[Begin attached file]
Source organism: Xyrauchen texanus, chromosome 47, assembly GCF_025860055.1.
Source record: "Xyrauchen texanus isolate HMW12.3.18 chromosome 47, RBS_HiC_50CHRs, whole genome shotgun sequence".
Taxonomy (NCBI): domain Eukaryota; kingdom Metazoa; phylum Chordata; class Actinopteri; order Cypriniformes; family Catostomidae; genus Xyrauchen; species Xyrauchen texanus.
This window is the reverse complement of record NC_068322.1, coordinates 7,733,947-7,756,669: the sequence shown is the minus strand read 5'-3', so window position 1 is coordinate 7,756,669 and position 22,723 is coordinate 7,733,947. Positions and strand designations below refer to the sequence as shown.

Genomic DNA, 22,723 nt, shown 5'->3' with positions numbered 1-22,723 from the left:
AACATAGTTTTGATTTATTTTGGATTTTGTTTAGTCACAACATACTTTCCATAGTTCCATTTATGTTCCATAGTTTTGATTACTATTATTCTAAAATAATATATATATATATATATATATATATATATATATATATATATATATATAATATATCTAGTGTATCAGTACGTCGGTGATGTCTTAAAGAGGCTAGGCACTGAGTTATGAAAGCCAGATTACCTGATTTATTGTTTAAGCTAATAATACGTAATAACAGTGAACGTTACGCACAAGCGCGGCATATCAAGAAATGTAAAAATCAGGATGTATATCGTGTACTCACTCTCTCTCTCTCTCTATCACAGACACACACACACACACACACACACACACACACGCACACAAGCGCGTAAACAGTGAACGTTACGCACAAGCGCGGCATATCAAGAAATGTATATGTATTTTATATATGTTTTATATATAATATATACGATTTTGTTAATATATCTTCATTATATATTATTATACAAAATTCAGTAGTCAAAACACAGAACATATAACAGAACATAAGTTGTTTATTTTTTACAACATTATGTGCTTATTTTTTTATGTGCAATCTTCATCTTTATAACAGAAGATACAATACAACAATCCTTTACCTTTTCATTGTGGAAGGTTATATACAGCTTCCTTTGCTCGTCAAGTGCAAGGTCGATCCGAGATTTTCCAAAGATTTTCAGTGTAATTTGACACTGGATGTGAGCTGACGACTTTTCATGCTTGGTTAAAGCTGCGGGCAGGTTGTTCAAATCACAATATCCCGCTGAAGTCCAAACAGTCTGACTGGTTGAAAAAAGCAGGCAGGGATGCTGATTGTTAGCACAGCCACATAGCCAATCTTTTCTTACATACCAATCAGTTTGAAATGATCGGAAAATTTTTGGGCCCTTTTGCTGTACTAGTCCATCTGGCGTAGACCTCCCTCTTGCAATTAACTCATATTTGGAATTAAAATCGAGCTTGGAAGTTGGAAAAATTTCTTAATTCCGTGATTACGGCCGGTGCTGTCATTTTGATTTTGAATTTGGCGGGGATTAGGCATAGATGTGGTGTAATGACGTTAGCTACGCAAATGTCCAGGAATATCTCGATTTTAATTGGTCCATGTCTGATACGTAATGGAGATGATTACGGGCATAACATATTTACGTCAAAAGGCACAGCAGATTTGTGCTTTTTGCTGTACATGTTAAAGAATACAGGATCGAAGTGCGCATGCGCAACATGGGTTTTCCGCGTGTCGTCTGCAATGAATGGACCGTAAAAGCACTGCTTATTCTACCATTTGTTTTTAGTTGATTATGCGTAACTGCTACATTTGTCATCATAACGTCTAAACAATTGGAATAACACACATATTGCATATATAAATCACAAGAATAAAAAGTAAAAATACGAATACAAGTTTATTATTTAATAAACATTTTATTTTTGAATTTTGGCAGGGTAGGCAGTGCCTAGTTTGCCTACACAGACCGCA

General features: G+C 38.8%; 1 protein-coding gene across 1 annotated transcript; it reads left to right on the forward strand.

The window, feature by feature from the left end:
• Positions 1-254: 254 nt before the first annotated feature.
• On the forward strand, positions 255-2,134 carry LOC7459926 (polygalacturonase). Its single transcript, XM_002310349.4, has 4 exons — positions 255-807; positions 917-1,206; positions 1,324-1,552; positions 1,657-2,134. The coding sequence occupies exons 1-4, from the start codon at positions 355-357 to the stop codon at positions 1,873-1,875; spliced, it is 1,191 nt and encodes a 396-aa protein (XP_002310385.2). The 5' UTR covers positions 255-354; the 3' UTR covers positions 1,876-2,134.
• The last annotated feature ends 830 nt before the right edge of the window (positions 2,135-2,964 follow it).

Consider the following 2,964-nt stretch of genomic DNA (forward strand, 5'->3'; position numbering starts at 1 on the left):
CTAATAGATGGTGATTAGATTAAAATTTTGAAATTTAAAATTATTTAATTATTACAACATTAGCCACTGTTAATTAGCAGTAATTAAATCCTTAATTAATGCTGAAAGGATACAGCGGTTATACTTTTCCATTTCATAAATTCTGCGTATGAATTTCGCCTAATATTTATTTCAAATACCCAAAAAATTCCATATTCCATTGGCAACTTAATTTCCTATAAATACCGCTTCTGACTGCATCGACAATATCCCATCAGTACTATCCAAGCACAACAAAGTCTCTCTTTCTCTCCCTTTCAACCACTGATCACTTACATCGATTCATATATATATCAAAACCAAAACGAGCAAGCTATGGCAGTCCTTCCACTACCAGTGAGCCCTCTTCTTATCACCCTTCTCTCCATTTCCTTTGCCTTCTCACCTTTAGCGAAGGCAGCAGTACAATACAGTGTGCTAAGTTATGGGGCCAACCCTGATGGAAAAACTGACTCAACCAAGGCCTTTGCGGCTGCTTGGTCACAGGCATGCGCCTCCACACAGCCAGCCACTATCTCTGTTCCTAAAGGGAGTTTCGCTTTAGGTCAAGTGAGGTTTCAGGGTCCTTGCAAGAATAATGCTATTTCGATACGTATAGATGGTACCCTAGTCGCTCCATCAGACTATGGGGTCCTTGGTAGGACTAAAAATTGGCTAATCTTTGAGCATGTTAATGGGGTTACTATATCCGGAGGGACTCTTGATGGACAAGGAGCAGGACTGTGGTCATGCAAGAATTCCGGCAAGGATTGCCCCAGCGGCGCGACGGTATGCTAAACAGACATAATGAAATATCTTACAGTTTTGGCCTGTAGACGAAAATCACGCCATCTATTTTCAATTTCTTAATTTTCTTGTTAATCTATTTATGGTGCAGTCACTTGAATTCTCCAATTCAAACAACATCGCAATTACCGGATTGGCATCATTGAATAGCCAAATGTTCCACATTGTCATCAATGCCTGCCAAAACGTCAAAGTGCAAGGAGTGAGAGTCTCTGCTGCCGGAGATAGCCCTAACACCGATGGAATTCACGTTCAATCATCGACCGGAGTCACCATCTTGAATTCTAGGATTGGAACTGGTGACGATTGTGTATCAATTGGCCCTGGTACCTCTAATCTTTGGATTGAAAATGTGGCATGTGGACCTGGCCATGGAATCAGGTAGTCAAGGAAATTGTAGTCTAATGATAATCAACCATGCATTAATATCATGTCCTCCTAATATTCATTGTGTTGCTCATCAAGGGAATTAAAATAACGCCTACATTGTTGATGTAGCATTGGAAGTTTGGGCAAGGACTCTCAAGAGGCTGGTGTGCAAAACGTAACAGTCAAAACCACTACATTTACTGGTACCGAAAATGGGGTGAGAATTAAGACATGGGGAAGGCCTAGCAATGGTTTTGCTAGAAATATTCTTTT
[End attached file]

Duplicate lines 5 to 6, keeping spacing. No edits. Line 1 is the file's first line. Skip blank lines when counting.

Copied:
Genomic DNA, 22,723 nt, shown 5'->3' with positions numbered 1-22,723 from the left:
AACATAGTTTTGATTTATTTTGGATTTTGTTTAGTCACAACATACTTTCCATAGTTCCATTTATGTTCCATAGTTTTGATTACTATTATTCTAAAATAATATATATATATATATATATATATATATATATATATATATATATATATAATATATCTAGTGTATCAGTACGTCGGTGATGTCTTAAAGAGGCTAGGCACTGAGTTATGAAAGCCAGATTACCTGATTTATTGTTTAAGCTAATAATACGTAATAACAGTGAACGTTACGCACAAGCGCGGCATATCAAGAAATGTAAAAATCAGGATGTATATCGTGTACTCACTCTCTCTCTCTCTCTATCACAGACACACACACACACACACACACACACACACACGCACACAAGCGCGTAAACAGTGAACGTTACGCACAAGCGCGGCATATCAAGAAATGTATATGTATTTTATATATGTTTTATATATAATATATACGATTTTGTTAATATATCTTCATTATATATTATTATACAAAATTCAGTAGTCAAAACACAGAACATATAACAGAACATAAGTTGTTTATTTTTTACAACATTATGTGCTTATTTTTTTATGTGCAATCTTCATCTTTATAACAGAAGATACAATACAACAATCCTTTACCTTTTCATTGTGGAAGGTTATATACAGCTTCCTTTGCTCGTCAAGTGCAAGGTCGATCCGAGATTTTCCAAAGATTTTCAGTGTAATTTGACACTGGATGTGAGCTGACGACTTTTCATGCTTGGTTAAAGCTGCGGGCAGGTTGTTCAAATCACAATATCCCGCTGAAGTCCAAACAGTCTGACTGGTTGAAAAAAGCAGGCAGGGATGCTGATTGTTAGCACAGCCACATAGCCAATCTTTTCTTACATACCAATCAGTTTGAAATGATCGGAAAATTTTTGGGCCCTTTTGCTGTACTAGTCCATCTGGCGTAGACCTCCCTCTTGCAATTAACTCATATTTGGAATTAAAATCGAGCTTGGAAGTTGGAAAAATTTCTTAATTCCGTGATTACGGCCGGTGCTGTCATTTTGATTTTGAATTTGGCGGGGATTAGGCATAGATGTGGTGTAATGACGTTAGCTACGCAAATGTCCAGGAATATCTCGATTTTAATTGGTCCATGTCTGATACGTAATGGAGATGATTACGGGCATAACATATTTACGTCAAAAGGCACAGCAGATTTGTGCTTTTTGCTGTACATGTTAAAGAATACAGGATCGAAGTGCGCATGCGCAACATGGGTTTTCCGCGTGTCGTCTGCAATGAATGGACCGTAAAAGCACTGCTTATTCTACCATTTGTTTTTAGTTGATTATGCGTAACTGCTACATTTGTCATCATAACGTCTAAACAATTGGAATAACACACATATTGCATATATAAATCACAAGAATAAAAAGTAAAAATACGAATACAAGTTTATTATTTAATAAACATTTTATTTTTGAATTTTGGCAGGGTAGGCAGTGCCTAGTTTGCCTACACAGACCGCA